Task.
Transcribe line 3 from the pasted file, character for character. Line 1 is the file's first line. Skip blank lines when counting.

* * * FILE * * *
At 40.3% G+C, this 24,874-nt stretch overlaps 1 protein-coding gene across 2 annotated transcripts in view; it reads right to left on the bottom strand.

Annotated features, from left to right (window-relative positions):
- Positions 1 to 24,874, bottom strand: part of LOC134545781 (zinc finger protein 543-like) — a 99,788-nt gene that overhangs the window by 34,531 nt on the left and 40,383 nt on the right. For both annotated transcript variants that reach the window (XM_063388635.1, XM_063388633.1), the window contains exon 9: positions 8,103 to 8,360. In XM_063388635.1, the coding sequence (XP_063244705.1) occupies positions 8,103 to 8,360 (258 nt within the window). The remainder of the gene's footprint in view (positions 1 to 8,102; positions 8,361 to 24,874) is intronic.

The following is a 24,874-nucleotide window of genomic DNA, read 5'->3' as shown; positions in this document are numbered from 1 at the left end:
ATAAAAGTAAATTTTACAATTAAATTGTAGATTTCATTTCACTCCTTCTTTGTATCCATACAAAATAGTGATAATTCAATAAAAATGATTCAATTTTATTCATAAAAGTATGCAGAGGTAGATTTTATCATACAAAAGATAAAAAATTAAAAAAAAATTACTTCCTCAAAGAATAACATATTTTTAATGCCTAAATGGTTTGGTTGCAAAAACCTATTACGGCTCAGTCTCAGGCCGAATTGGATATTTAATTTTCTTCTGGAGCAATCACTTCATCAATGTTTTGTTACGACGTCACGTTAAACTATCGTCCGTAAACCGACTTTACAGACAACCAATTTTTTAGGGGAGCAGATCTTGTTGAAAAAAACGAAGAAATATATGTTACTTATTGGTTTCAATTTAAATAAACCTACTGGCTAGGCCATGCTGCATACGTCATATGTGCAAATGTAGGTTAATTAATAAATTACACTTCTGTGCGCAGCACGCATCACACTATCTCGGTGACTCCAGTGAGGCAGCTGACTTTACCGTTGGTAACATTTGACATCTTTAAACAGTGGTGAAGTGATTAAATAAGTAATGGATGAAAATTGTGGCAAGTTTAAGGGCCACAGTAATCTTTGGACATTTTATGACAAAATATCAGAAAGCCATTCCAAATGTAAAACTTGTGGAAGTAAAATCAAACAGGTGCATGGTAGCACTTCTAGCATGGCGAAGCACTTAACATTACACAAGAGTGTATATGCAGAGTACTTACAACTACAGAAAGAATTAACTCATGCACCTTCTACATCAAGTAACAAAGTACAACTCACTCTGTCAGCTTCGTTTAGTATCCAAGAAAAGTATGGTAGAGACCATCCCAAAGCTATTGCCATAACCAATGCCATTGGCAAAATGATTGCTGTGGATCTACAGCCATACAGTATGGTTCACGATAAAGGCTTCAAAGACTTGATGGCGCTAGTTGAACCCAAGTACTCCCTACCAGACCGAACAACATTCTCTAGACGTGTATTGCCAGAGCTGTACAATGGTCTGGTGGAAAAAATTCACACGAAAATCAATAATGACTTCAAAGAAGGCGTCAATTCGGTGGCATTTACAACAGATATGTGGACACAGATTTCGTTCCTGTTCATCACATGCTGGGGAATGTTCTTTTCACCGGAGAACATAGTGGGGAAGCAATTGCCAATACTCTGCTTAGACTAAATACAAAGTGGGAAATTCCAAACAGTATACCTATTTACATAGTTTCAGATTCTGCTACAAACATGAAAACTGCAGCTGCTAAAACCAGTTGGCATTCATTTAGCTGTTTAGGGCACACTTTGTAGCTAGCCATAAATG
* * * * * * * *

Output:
- Positions 1 to 24,874, bottom strand: part of LOC134545781 (zinc finger protein 543-like) — a 99,788-nt gene that overhangs the window by 34,531 nt on the left and 40,383 nt on the right. For both annotated transcript variants that reach the window (XM_063388635.1, XM_063388633.1), the window contains exon 9: positions 8,103 to 8,360. In XM_063388635.1, the coding sequence (XP_063244705.1) occupies positions 8,103 to 8,360 (258 nt within the window). The remainder of the gene's footprint in view (positions 1 to 8,102; positions 8,361 to 24,874) is intronic.